There we were, Lillian and I and the surgical Resident. In the hospital room. The Resident had his reports in his hand, and he was to announce the verdict. “Yes”, he said, “it’s…” and hesitated. Then all three of us, in unison, like a liturgical response, said, “Cancer”.
Lillian and I had been on a walk along the Waterfront, and I had found it necessary to sit down every few minutes because of exhaustion and shortness of breath. Lillian found this to be, understandably, alarming, and without further discussion on our arrival at home she called for the nurse at 311 to raise the alarm. The nurse was kind, gentle, but convincing. She said that she would call 911 to get immediate help.
Some months earlier I had done a photo shoot at the local fire hall where a sculpture memorial to fallen firefighters included the names of brave men who had died in the line of duty. I printed three of the photos and had them framed. On the back of the triptych, I printed out, in large letters, “THANKS GUYS”. I brought the finished work to the Marine Unit Fire Hall where I had taken the photos and was met by a tall fireman who introduced himself as “Bob”. He was quite taken by the triptych, and immediately led me to the captain on duty at the time. I formally presented the framed work to him. He was visibly moved by the gift and expressed his gratitude with sincerity. He promised that he would have it mounted on the bulletin board and would show it to the district chief.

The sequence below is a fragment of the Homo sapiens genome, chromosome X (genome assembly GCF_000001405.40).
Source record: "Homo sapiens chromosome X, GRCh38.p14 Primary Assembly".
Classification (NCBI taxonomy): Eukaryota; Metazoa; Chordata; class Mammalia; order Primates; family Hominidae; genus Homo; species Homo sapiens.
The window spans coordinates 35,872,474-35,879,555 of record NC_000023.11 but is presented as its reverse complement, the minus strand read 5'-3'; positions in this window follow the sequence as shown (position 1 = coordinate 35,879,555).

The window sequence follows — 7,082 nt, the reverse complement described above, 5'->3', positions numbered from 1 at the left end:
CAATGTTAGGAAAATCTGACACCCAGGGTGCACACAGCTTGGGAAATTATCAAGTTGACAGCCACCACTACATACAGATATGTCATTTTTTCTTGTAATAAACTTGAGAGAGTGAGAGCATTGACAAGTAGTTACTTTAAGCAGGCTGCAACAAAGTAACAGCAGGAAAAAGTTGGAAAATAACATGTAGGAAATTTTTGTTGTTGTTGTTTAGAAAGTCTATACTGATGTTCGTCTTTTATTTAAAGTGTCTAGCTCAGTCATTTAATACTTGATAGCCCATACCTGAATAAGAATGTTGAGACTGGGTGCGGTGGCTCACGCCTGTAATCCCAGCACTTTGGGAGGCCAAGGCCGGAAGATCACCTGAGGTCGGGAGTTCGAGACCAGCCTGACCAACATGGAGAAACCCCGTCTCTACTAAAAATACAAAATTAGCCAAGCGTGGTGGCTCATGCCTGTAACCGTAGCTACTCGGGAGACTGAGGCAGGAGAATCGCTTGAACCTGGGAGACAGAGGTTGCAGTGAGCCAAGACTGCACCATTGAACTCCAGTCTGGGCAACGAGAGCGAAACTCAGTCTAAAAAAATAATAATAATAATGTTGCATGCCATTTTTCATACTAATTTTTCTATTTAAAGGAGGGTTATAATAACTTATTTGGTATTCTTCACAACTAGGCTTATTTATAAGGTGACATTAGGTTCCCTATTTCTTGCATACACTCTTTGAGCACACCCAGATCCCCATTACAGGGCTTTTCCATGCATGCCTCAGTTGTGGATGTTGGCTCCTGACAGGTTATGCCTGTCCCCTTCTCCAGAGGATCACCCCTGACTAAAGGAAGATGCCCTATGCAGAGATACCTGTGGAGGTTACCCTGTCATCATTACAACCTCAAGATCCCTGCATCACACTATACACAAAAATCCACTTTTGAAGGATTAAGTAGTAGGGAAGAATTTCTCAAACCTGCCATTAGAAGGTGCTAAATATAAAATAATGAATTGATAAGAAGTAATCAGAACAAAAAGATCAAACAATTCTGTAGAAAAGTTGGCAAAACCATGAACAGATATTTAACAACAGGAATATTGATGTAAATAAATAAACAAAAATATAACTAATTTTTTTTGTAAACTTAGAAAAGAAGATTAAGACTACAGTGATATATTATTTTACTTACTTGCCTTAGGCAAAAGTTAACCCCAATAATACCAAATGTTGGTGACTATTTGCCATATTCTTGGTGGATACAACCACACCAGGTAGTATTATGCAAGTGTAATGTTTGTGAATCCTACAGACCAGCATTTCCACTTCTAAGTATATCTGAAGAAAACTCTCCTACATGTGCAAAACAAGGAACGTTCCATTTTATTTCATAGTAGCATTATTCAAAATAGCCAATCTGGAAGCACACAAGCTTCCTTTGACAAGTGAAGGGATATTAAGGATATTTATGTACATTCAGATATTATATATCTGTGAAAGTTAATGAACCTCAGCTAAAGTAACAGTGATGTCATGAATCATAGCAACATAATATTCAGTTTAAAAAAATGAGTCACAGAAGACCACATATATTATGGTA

The nurse who took the 311 call from Lillian was true to her word. A few minutes later three firemen arrived at the door carrying the equipment for dealing with heart emergencies. In charge of the crew was “Bob” who had met me at the fire hall earlier. It was like old friends greeting each other.
The ambulance crew arrived moments later, the firemen left to get back to their supper, and the EMS men went about their professional duties. The EMS man spent much of the time, while traveling to the University Health Network hospital, lights flashing, besides monitoring various instruments, telling the funniest stories of his experiences as professional emergency worker. He had me laughing most of the run to the ER.
The emergency staff were wonderfully efficient and helpful. I was admitted, and a series of procedures were conducted over the next days. That’s when the resident came in to make his pronouncement, and we all faced the fact. It was stage three cancer.